When he was selected for the 1966 Commonwealth Games in Jamaica (where Buckley celebrated his twenty second birthday) he chose to represent the Isle of Man, although in some quarters his victory was perceived to be just another win for England. However, this view was not shared by the British Cycling Federation, who saw it as recognition for the tremendous support that the Island gave to cycling.

The race itself was a feat of endurance which raised genuine concern amongst doctors and officials, but ultimately shattered the theory that endurance events in Jamaica would be beyond the physical limits of competitors. A gruelling one hundred and twenty mile road race from Kingston to Manchioneal, Buckley survived a crash by the leading group in the early stages, but rode with determination through tropical rain storms amongst the mountain foothills, tackling slippery, winding, crumbling roads, pot holes and an unwanted puncture. Many of his competitors crashed out of the race, but Buckley’s pledge to win gold for the Isle of Man spurred him on to victory, in a record time of just over five hours – almost one mile ahead of the second placed man.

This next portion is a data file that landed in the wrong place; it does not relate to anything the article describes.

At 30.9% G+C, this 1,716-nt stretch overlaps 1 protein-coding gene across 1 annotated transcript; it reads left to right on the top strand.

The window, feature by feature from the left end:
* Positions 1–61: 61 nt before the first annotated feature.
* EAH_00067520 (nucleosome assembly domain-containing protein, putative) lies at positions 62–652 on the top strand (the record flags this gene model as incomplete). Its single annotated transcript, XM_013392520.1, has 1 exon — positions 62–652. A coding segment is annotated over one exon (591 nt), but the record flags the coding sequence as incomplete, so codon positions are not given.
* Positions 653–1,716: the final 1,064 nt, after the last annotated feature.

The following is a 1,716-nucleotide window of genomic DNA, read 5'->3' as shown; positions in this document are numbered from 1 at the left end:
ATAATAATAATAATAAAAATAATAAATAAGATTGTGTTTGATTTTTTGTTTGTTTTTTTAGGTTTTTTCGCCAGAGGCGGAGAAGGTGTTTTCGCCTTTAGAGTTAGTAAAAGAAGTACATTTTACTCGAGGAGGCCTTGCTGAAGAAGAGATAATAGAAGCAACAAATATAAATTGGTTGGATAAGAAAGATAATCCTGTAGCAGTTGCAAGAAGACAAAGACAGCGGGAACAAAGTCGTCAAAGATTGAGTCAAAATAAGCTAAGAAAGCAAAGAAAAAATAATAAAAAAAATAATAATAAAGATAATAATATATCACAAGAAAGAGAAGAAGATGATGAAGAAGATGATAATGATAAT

But the race had taken its toll of a dazed Buckley who was helped from his bike at the finish line, soaked with both rain and perspiration. He freely admitted that it was a tough, punishing course presenting its own dangers, and there were times when he considered pulling out. Although he had ridden longer races this was the most gruelling, riding alone for the final forty miles and battling extreme tiredness during the closing stages.

Buckley’s success aroused enormous pride on the Isle of Man, and the Manx team was greeted by thousands of cheering well wishers at Ronaldsway Airport, which Buckley quipped was better than a Beatles’ welcome, followed by a government reception and presentation of an inscribed silver tray. Additionally, Buckley and his family attended further presentations in both Peel and Douglas.